The reason why many people experience difficulties setting boundaries is due to the deep-seated fear of being seen as difficult, disliked, selfish, or because of the risk of losing their job or ending up alone. This is especially true for those who strongly identify themselves with being a good, kind or easy-going person.

As they have learned that being good & kind = helpful, accommodating, saying yes.

The (ugly) reality is that people-pleasing isn’t about being kind to others; it’s a coping skill — a survival strategy — to make others think favourably of us. To manipulate how they perceive us by saying and doing things that make them happy, seeking constant validation to establish our own sense of worthiness (safety!).

This may sound silly from an adult perspective, however, when you — as a child — like many of us — have been raised in an environment that did not approve certain parts of your personality or where your caregivers were not capable (or unwilling) of attuning to your core needs then you had no other choice than to sacrifice your authenticity for the sake of being loved, nurtured and protected.

As Dr. Gabor Mate stated in one of his talks:

If our environment cannot support our gut feelings and our emotions, then the child, in order to ‘belong’ and ‘fit in’ will automatically, unwittingly and unconsciously, suppress their emotions and their connections to themselves, for the sake of staying connected to the nurturing environment, without which the child cannot survive.
A lot of children are in this dilemma — ‘can I feel and express what I feel or do I have to suppress that in order to be acceptable, to be a good kid, to be a nice kid?

Most people-pleasers were once caregiver-pleasers (some of them still are). Throughout their upbringing, many of them have learned to adapt their behaviours as a way to maintain connection and closeness with their caregivers. Due to the lack of parental attunement, whether unavailable, inconsistent or incredibly strict and rigid (fixed beliefs), they learned to maintain the connection through;

  • being ‘easy-going’ — suppressing needs & emotions.
  • being compliant — pleasing others.
  • being the good kid — avoiding conflict.
  • achieving / overdelivering — earning approval.

As a result, they established all sorts of subtle agreements with their caregivers — if I give up myself, you’ll love me; if I hide, do what’s “right”, fit in, not rock the boat, our relationship will stay intact and I’ll be safe.

Moving on and upwards in life, these behaviours continue as a way to seek love, connection and validation through means of ‘earning’ it, or being liked, just as we did in childhood. The problem is that we can’t really cut off our core needs, nor our unique personality traits and that is exactly what is causing the tension that we experience when we don’t express our needs and limits, or when we allow others to violate them.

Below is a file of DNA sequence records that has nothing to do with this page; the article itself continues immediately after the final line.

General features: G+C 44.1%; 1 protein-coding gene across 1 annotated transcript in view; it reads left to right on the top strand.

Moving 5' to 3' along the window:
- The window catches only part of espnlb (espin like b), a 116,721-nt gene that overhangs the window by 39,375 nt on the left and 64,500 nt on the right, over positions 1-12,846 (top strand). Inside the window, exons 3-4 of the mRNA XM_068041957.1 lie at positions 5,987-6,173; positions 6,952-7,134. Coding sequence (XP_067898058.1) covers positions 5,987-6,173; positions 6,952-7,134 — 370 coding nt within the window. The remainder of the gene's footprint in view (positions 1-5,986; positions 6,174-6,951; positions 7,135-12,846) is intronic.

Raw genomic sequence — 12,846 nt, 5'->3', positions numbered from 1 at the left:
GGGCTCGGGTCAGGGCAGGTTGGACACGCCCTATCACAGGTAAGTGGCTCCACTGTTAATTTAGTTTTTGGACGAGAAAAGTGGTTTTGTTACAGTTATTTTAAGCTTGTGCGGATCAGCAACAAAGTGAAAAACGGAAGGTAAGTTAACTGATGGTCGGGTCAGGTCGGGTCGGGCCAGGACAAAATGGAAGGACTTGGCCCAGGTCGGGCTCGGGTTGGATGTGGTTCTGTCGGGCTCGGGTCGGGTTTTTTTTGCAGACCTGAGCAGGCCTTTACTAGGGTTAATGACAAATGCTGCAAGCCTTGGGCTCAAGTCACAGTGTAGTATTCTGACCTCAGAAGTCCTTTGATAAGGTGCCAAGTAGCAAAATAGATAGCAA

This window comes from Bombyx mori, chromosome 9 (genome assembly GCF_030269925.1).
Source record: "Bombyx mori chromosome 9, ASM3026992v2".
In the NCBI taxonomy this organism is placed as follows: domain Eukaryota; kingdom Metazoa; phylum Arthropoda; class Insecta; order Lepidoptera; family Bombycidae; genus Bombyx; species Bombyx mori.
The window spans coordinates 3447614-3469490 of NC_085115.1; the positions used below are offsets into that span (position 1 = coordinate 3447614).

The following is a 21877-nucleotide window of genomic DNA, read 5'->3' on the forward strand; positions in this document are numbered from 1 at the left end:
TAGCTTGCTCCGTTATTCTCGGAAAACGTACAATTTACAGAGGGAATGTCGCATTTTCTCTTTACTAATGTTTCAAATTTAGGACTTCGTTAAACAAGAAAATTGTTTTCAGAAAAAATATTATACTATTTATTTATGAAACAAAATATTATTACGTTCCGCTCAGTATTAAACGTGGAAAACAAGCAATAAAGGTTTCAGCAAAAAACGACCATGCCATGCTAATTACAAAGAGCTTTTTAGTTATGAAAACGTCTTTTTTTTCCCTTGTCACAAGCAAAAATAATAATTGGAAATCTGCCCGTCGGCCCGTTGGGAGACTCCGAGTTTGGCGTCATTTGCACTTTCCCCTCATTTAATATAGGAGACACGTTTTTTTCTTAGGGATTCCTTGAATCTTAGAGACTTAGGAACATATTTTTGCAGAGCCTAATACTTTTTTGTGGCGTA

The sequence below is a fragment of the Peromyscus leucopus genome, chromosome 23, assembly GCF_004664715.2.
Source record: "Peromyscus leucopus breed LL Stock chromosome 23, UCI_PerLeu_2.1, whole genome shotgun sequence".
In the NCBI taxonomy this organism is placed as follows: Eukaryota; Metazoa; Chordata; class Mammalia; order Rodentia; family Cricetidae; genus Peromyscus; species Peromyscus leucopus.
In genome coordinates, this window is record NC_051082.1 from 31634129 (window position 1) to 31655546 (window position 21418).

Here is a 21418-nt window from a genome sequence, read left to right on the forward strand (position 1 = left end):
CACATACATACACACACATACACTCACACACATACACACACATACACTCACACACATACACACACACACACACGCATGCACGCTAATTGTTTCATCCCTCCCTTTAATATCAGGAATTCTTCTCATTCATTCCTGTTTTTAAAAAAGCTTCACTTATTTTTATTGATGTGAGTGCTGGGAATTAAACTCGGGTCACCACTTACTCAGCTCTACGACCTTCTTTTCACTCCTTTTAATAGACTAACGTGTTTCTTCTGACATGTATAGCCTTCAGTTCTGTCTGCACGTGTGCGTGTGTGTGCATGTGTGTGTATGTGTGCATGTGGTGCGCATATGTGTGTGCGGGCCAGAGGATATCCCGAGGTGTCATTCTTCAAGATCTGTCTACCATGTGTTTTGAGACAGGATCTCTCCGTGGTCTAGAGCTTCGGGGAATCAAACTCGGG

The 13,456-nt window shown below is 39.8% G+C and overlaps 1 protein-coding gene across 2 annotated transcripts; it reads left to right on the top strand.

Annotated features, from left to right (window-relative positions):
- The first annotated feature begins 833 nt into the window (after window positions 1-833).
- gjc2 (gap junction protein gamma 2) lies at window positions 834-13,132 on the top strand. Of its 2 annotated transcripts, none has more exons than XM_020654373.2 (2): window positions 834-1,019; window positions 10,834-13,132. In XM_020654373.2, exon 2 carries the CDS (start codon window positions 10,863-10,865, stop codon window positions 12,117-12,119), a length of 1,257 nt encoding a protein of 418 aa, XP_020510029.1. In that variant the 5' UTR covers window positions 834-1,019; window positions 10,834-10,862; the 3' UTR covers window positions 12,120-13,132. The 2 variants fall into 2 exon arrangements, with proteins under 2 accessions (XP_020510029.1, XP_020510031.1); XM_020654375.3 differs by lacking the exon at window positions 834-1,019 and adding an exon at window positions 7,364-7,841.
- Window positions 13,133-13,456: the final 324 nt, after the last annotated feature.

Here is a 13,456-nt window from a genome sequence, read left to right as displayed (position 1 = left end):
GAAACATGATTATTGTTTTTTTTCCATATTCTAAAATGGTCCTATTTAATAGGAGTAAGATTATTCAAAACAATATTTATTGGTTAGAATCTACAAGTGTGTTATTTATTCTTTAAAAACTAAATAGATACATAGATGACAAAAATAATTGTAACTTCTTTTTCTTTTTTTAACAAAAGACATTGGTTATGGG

It’s like pushing a ball underwater, the longer you hold it underwater, the more tired you become and at a certain point — after your 3742nd attempt to ‘earn’ your basic human rights — the ball shoots back up through the surface of the water and, if you’re unlucky, smacks you in the face.

It’s the unwanted and often unexpected aha-moment, the shift from child to adult consciousness, that many people need in order to realize that the way they learned to survive may not be the way forward. That, as a child, they may have learned to allow these behaviours because they were helpless and depended on the big boundary-crossers for their survival.

However, that, as an adult, unless a situation is extreme (read; dangerous &/or harmful), they are now participating in the violation of their own boundaries by failing to properly express and defend them.

If that triggers certain emotions &/or feelings in your body, I invite you to take some time to chew on it before you swallow. Take a few deep breaths (4 seconds in) and full long breaths out (6–8 seconds). Sigh it out…. aaahhhh!

Before we move on, we must also address and acknowledge the significant role of our innate personality traits. Even though our childhood explains a lot, it doesn’t explain everything. Some of us have higher levels of agreeableness, sensitivity to conflict, a natural tendency towards cooperation, politeness, kindness empathy etc. which makes it more likely for them to engage in people-pleasing behaviours.

However, through my own experience and thousands of hours of dedicated coaching practice, I’ve also learned that the beliefs and assumptions we hold around who we are, are often the ones that are separating us from becoming who we have the potential to be.

As Dr. Gabor Mate stated in his book The Realm of The Hungry Ghost:

What we call the personality is often a jumble of genuine traits and adopted coping styles that do not reflect our true self at all but the loss of it.

It’s to the degree that we’ve learned to attach our identity, worth and personal security as dependant on pleasing or placating others, that we lose touch with our authenticity — our innate personality, gifts, needs, values and the things that we need to feel safe, connected and alive.

And instead of our life, relationships and career being a reflection of our true selves, our sense of self becomes a reflection of the standards, needs and expectations of others.

The disconnection from our identity often translates itself into traits, such as; shifting responsibility onto others, refusing to take and accept responsibility for our own actions, expecting others to read our mind and blaming others for our dissatisfaction.

Which of course makes it incredibly hard to set boundaries with others when in fact we are; unclear on how to remain authentic in relationship with others, express our wants and needs, and set limits when someone violates them.